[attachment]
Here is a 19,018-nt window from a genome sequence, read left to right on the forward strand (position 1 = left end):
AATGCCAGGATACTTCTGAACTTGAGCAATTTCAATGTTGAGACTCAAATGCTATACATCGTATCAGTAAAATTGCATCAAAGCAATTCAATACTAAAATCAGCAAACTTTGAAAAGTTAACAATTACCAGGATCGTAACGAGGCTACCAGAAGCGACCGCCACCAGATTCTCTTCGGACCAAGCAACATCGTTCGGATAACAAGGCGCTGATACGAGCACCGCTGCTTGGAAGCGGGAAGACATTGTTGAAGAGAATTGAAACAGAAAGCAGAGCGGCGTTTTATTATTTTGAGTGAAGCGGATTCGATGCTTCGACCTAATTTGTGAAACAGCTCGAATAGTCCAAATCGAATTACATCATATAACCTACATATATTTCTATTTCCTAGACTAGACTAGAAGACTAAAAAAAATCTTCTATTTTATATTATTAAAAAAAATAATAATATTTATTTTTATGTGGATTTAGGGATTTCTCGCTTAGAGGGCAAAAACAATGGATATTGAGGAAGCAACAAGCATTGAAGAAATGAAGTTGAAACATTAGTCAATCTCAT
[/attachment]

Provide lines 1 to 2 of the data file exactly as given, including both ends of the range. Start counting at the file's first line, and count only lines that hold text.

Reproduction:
Here is a 19,018-nt window from a genome sequence, read left to right on the forward strand (position 1 = left end):
AATGCCAGGATACTTCTGAACTTGAGCAATTTCAATGTTGAGACTCAAATGCTATACATCGTATCAGTAAAATTGCATCAAAGCAATTCAATACTAAAATCAGCAAACTTTGAAAAGTTAACAATTACCAGGATCGTAACGAGGCTACCAGAAGCGACCGCCACCAGATTCTCTTCGGACCAAGCAACATCGTTCGGATAACAAGGCGCTGATACGAGCACCGCTGCTTGGAAGCGGGAAGACATTGTTGAAGAGAATTGAAACAGAAAGCAGAGCGGCGTTTTATTATTTTGAGTGAAGCGGATTCGATGCTTCGACCTAATTTGTGAAACAGCTCGAATAGTCCAAATCGAATTACATCATATAACCTACATATATTTCTATTTCCTAGACTAGACTAGAAGACTAAAAAAAATCTTCTATTTTATATTATTAAAAAAAATAATAATATTTATTTTTATGTGGATTTAGGGATTTCTCGCTTAGAGGGCAAAAACAATGGATATTGAGGAAGCAACAAGCATTGAAGAAATGAAGTTGAAACATTAGTCAATCTCAT